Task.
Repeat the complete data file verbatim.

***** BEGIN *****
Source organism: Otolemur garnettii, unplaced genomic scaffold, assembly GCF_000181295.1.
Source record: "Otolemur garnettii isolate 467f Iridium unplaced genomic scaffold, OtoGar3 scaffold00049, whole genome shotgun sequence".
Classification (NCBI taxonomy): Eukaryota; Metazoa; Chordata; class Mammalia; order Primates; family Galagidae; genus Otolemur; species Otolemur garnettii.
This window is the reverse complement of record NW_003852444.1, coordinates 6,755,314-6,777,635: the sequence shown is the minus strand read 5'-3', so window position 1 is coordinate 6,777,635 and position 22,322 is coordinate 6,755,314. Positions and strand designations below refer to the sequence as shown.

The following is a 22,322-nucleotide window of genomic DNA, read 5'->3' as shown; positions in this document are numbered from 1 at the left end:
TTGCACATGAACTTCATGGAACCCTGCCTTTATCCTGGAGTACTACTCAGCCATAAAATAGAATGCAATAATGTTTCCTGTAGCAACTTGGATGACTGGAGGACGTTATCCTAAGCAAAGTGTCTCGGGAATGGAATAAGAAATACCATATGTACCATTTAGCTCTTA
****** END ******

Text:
Source organism: Otolemur garnettii, unplaced genomic scaffold, assembly GCF_000181295.1.
Source record: "Otolemur garnettii isolate 467f Iridium unplaced genomic scaffold, OtoGar3 scaffold00049, whole genome shotgun sequence".
Classification (NCBI taxonomy): Eukaryota; Metazoa; Chordata; class Mammalia; order Primates; family Galagidae; genus Otolemur; species Otolemur garnettii.
This window is the reverse complement of record NW_003852444.1, coordinates 6,755,314-6,777,635: the sequence shown is the minus strand read 5'-3', so window position 1 is coordinate 6,777,635 and position 22,322 is coordinate 6,755,314. Positions and strand designations below refer to the sequence as shown.

The following is a 22,322-nucleotide window of genomic DNA, read 5'->3' as shown; positions in this document are numbered from 1 at the left end:
TTGCACATGAACTTCATGGAACCCTGCCTTTATCCTGGAGTACTACTCAGCCATAAAATAGAATGCAATAATGTTTCCTGTAGCAACTTGGATGACTGGAGGACGTTATCCTAAGCAAAGTGTCTCGGGAATGGAATAAGAAATACCATATGTACCATTTAGCTCTTA